The pretty good books of Susan Larson

How People Talk in “Sam (a pastoral)”

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“They All Sound So Real!”


Several of my readers have remarked to me that the conversations in “Sam (a pastoral)” sound as if ‘real people were talking.’  I am really flattered when they say that! And I think it’s true.


I spent a lot of time listening to my neighbors Upstate in Sam-Land.  These good folks had a huge repertory of epic tales about farming, hunting, and the crazy things that they or other people had done. Their language was rich and antique, their comic timing was gorgeous, and if they repeated themselves over the years, that was just fine with me.


The characters in “Sam” are based on many of these fine folks. I am especially indebted to a venerable patriarch, a tart-tongued farmer’s wife, an elfin farm child, and a series of Zen Master farriers.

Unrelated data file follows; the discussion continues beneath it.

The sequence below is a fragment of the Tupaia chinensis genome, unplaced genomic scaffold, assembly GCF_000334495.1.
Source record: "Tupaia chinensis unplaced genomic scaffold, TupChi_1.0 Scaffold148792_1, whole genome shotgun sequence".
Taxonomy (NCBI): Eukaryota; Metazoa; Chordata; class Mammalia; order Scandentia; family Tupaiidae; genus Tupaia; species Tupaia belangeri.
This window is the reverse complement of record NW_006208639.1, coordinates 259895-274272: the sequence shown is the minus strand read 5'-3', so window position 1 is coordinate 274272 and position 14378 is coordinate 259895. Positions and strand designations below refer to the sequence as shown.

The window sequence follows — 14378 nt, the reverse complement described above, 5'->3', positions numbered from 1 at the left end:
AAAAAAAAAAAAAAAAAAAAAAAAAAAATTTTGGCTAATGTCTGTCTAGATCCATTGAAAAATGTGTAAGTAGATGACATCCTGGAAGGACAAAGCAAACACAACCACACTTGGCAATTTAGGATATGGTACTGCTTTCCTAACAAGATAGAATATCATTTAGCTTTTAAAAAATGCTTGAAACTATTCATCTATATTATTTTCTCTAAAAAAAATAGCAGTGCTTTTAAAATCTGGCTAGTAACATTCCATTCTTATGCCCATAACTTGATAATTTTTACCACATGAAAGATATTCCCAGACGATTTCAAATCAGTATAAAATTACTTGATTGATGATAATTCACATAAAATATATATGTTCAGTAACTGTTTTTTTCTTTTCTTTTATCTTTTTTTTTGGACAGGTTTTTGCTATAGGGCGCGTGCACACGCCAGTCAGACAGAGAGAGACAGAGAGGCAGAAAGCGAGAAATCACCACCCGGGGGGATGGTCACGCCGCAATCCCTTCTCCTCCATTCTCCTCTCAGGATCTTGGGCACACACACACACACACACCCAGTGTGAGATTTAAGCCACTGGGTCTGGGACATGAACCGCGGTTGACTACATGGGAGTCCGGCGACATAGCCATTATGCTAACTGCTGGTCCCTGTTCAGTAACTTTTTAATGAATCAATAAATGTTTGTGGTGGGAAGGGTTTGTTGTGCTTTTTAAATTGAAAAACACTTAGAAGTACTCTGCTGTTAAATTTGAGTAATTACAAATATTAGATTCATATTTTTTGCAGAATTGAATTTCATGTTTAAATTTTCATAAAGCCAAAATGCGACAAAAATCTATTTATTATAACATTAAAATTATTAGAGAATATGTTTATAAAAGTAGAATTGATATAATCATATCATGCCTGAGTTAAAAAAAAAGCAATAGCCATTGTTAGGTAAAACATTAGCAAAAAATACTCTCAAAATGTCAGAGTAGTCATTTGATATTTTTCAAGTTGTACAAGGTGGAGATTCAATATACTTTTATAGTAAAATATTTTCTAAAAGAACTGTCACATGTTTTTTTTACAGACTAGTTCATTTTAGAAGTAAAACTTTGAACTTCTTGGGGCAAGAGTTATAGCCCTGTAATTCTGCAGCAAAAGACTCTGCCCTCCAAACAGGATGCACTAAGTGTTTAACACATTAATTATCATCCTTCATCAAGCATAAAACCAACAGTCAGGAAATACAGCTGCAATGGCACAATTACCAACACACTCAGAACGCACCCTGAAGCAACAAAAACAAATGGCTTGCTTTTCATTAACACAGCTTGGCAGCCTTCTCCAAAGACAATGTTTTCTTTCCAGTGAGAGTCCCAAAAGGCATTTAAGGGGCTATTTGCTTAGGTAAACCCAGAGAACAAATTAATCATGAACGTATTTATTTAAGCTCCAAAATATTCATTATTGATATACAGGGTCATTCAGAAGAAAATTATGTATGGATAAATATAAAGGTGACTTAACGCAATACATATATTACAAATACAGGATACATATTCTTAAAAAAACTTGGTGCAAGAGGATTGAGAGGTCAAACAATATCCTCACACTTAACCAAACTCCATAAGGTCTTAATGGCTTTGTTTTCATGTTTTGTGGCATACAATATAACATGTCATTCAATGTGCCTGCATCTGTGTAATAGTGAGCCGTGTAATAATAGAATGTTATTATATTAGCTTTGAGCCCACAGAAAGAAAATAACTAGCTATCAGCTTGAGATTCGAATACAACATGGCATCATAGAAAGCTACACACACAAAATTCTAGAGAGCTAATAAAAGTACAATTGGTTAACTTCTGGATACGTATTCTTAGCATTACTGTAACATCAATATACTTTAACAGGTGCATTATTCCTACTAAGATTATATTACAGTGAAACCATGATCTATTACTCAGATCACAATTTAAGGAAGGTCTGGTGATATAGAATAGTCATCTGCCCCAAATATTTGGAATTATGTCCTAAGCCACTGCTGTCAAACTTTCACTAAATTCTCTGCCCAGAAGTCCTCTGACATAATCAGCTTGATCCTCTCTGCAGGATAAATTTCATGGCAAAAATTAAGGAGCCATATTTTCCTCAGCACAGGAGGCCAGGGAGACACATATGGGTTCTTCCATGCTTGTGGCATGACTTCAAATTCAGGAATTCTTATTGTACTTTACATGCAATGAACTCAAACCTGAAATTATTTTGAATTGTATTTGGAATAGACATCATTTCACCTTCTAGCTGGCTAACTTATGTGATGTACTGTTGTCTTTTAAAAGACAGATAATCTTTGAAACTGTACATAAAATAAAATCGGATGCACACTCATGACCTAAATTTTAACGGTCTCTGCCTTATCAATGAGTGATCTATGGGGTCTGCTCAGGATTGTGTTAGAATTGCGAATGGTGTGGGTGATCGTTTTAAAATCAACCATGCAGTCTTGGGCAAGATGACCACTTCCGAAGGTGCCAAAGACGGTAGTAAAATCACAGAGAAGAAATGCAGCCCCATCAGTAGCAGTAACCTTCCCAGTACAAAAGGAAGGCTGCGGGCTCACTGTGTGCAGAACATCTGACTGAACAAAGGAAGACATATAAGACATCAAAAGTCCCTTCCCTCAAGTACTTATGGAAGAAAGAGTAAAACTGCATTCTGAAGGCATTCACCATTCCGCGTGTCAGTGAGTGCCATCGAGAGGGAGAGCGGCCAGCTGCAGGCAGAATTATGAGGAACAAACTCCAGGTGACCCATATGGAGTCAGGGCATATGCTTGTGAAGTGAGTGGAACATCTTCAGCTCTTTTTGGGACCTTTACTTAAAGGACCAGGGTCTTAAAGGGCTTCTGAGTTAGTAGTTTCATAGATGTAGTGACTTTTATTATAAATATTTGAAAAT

I have their wonderful styles of talking stuck firmly in my mind’s ear, and I did my best to write them down in “Sam.” The book, with a few exceptions, is fiction, but the flavor and the savor of the talk is true as true.


I was also familiar with the wise and foolish sayings of my poor parents, as they struggled to make sense of their lives and of their children. I adopted their style of verbal flailing at their mulishly ungovernable offspring, and used it for my Mom and Dad characters; but I firmly state that, except for a few instances, my actual parents are innocent of any of the wild doings in “Sam.”


Sam himself has many things to say, which I have translated into English for the reader. He was extremely communicative and had lots of opinions. He expressed himself in pantomime, and also with grunts or moans of bliss, sighs of resignation, and his own patented lip-popping, which he used to express his frustration at not being allowed to gallop. We called this phenomenon “Mupping,” and still make the sound ourselves when we are annoyed beyond words.       






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